Why isn’t Disney+ ad-supported on Roku?

Ad-supported Disney+ is the only tier of major streaming services currently unavailable on Roku, the number one device maker in the US.

Why isn’t Disney+ on Roku with ads yet? Streaming is a match made in heaven: Roku is the number one streaming portal in the US with a 40 percent market share, according to a Q3 survey by Parks Associates. (The Q4 NPD report put that at 38 percent.) And by the time Disney+ launched its ad-supported tier last December, it had “hired over 100 advertisers across all major categories.”

Tim Nollen, senior media technology analyst at Australian global financial services group Macquarie, called Roku’s omission of Disney+ Basic with Ads “hard to fathom” in a research note to clients. However, there may be a simple reason for this: there are not enough ads.

Subscription streaming services kick some money back to the gatekeeper if you use the subscriber’s platform or device (like Roku) to sign up. Ad-supported apps share ad revenue with the device maker, who looks after the shared ecosystem. Disney+ Basic uses ads to keep the ad load low – about 4-5 minutes per hour.

According to Colin Dixon, founder and chief analyst at NScreenMedia, this creates a relatively small amount of advertising dollars that Disney is reluctant to share. He also pointed out that when it launched in 2019, even ad-free Disney+ didn’t have a deal on Roku “until the last minute.”

Those were tough negotiations, and Disney and Roku are still negotiating the ad-supported tier. They are “committed” to a deal, a person familiar with the negotiations told IndieWire. It’s just a matter of time, and promotions—the time when a platform sells most of the year’s ads—are just around the corner; The Disney preview will be on May 16. The ad-supported Disney+ tier was announced a year ago; this is the second start of the streamer.

“Obviously, the two sides are debating how to share ad revenue,” Nollen wrote on March 29, “but we believe Disney’s opportunity cost is high without this presence.

If you’re still trying to turn a profit like Disney+ and other young streamers, the opportunity cost can be a real lost opportunity. And Roku represents an opportunity: by the end of 2022, the number of active accounts reached 70 million, which is almost 10 million more than in 2021. The number of streaming hours available on Roku devices increased by 14.3 billion hours to 87.4 billion.

And unlike Disney+, Roku is already profitable. In 2022, its gross profit rose 2 percent to $1.4 billion on revenue of $2.7 billion (up 20 percent).

But it’s not all sunshine and rainbows. On Thursday, Roku revealed through a filing with the SEC that it is laying off about 200 employees, or roughly 6 percent of its workforce. The company also deals with deposits for some currently unused office space. The restructuring, which is designed to “reduce the growth of the Company’s annual operating expenses and prioritize projects that the Company believes will allow for higher returns,” will cost Roku $30 million to $35 million in severance and other costs.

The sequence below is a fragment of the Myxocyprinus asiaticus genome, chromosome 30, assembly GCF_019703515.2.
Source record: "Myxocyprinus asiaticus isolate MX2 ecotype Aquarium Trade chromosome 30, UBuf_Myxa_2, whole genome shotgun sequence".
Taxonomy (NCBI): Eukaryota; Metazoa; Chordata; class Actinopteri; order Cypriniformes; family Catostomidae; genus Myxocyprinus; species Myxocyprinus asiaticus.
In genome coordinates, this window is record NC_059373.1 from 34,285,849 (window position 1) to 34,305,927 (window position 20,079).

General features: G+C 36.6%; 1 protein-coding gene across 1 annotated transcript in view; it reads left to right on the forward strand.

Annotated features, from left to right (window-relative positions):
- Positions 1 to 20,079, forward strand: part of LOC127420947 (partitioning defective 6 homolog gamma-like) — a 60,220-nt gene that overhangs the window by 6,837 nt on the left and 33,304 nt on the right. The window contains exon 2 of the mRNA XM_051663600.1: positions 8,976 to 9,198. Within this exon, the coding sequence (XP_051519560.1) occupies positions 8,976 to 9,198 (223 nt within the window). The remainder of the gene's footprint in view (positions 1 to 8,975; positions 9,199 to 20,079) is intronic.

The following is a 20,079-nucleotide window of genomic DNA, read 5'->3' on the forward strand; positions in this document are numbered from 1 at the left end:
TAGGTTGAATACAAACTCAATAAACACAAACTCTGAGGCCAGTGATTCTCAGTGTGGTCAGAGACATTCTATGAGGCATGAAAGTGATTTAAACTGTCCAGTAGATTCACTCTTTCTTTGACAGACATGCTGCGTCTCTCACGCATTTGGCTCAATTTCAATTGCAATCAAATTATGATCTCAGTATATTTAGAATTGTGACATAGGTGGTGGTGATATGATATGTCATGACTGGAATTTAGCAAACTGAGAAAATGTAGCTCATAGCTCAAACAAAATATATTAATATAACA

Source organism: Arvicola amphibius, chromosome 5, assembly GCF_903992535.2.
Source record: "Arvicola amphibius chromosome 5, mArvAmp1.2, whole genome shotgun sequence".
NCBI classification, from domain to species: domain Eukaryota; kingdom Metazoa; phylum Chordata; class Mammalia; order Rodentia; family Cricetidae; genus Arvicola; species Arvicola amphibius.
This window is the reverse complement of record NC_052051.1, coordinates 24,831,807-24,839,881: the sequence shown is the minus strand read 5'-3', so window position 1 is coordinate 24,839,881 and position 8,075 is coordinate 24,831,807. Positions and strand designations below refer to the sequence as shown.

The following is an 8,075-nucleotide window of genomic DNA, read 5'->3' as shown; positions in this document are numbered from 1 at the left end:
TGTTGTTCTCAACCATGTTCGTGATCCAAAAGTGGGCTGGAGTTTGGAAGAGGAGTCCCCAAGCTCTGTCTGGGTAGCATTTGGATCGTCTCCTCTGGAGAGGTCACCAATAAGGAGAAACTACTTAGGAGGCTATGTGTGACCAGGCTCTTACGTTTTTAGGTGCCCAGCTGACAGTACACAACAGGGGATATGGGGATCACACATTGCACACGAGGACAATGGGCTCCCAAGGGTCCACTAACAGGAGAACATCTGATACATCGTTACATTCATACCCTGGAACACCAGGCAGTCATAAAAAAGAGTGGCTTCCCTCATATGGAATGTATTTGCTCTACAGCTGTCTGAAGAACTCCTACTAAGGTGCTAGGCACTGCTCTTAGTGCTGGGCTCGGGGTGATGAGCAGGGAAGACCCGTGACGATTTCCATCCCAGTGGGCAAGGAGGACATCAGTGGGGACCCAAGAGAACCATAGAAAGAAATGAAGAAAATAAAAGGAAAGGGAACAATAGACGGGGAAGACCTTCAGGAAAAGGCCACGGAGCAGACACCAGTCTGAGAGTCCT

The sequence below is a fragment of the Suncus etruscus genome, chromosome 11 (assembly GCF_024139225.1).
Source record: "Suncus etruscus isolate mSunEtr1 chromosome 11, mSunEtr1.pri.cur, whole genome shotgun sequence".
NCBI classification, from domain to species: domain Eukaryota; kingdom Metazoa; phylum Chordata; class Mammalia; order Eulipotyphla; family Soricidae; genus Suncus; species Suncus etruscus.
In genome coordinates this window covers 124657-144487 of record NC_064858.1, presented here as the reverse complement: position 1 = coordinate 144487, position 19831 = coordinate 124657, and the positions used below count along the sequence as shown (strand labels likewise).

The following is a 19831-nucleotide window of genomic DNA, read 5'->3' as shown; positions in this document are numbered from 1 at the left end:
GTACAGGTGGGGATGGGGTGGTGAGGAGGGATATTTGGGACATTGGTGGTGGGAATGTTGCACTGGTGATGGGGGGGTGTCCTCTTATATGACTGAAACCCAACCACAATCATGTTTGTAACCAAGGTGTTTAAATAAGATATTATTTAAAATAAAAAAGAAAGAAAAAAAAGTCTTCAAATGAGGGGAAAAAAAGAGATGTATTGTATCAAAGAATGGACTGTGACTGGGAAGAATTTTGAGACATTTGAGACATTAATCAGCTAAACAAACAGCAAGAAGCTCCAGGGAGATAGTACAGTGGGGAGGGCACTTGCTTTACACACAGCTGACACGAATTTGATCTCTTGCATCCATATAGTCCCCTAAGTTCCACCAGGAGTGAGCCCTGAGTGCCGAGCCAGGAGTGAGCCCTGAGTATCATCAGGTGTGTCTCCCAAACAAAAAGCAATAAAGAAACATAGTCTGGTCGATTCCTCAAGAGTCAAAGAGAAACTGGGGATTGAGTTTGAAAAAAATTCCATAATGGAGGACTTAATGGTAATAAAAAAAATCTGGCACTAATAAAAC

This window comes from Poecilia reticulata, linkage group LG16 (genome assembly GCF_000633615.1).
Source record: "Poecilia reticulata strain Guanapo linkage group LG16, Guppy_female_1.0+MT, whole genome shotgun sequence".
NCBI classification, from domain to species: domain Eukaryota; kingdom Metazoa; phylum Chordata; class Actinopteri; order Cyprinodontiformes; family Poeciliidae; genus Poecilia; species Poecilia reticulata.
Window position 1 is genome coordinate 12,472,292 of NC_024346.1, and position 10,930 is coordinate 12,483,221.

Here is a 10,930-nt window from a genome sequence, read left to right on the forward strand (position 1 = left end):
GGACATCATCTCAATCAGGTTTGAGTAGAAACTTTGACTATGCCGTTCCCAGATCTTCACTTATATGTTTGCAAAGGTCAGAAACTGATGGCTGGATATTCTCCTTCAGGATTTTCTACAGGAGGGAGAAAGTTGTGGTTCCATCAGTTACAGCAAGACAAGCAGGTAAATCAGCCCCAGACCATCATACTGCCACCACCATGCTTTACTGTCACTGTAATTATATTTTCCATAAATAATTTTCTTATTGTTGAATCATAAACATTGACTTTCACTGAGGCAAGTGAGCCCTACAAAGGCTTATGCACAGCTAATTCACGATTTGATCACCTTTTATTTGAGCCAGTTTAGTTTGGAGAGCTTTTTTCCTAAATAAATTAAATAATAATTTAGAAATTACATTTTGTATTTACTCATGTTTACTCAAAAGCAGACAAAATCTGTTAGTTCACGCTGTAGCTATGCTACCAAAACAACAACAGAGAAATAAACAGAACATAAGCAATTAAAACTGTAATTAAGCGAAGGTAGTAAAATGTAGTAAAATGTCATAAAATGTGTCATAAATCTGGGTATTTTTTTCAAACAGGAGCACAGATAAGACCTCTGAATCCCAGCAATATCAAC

Nollen didn’t estimate what Disney could expect with ads on Roku, but Dixon has no doubt that Disney will win.

“In the end, Disney wins the argument. It’s a case of Roku needing Disney+ more than Disney+ needs it,” Dixon said, though he admitted, “It’s going to be awkward at first.”

Disney and Roku spokespeople did not immediately return calls to IndieWire for comment on the matter.

The Roku interface on a Roku-branded TV

The Roku interface on a Roku-branded TV

Courtesy of Roku

After a challenging quarter from October to December (the first fiscal quarter of 2023 and the last calendar quarter of 2022), Disney+’s core service had 104.3 million global subscribers. Including Disney+ Hotstar (which doesn’t bring in much revenue), the number rises to 161.8 million. Those numbers don’t include stand-alone subscribers to Hulu and ESPN+, but they do include anyone with one or both services bundled with Disney+. (Hulu had 48 million subscribers, ESPN+ had 24.9 million.)

Disney’s direct-to-consumer revenue rose 13 percent in the quarter to $5.3 billion. The streaming business once again lost more than $1 billion ($1.05 billion, to be exact). Disney still believes Disney+ will be profitable in 2024.

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